The Shining, 1980, USA
Director: Stanley Kubrick
Starring: Jack Nicholson & Shelley Duvall
"Red Rum...Red Rum...Red Rum...Red Rum...Red Rum...Red Rum...Red Rrum...Red Rum..."
Imagine if you (a boy at an age of 5-ish, who possesses a supernatural power allowing you to see things from the past and future), your dad (a writter and recovering acholic) and yor mum went to take care of a hotel for 5 months during the winter. There is a games room, a hedge maze, large fire places, a huge kitchen and blood surging from one of the apartments like a wave from the ocean! Yes, BLOOD!!! This film is scary! One of the most brilliant, well crafted psychological horrors ever made.
The adaptation of the Steven King's spooky novel has been amplified by the immense film. Kubrick has produced a incredible piece of viewing delight that leaves you on the edge of your set. The man is a true genius. It is obvious to see where renowned directors, such as Quentin Tarantino, draw their inspiration from. Camera work, cinematography, lighting... all amazing. And the sound! Don't get me started on the sound!!!
This film contains the best ever music score that really intensifies the spooky feel this film creates. As a musician myself, all I can do is drool in awe at the superb musicianship of Wendy Carlos and Rachel Elkind. I could turn the screen off and still feel just as scared purely listening to the sounds and music of The Shining. At the same time, I could mute the volume, watch the film in silence and you would sill get the same response from me. That is a true testate to Kubrick.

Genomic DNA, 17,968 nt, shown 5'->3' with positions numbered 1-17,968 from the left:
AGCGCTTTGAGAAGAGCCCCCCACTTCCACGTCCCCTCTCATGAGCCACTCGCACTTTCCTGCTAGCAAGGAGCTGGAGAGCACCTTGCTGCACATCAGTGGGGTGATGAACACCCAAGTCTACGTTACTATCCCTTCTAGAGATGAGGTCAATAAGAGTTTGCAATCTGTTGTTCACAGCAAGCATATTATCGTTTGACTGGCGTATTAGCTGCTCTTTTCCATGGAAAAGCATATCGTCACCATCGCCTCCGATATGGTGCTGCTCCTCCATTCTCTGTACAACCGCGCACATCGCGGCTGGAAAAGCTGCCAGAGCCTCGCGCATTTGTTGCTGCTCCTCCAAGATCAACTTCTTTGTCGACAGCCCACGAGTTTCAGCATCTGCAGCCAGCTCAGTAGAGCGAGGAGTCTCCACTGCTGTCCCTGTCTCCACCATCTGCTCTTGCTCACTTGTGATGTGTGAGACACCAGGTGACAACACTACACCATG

It's an old school horror and Nicholson portrays the old school psycho to the highest standard. Shelley Duvall also plays a convincing role making the film feel all the more real.
This film is more suspenseful than freaky but that's what I like to see in a horror. It's one thing to have monsters jump out at you, but to create a film that doesn't let you know what's coming next, and that leaves you in awe, is something completely diiferent and magical. It's a film that ends, and begins for that matter in mystery and superstition. For this reason, as a viewer, you are forced to ask questions and I don't believe that one will ever truly understand every thing about The Shining. But that's the beauty, you don't really have to know, you purely have to enjoy the amazing feat and terrific sense of hopelessness and insecurity created by this film.
Putting the DVD in to the DVD player was scary enough! The feeling of willingly knowing that you are about to change as person because of a film, can only an only be topped by the film itself.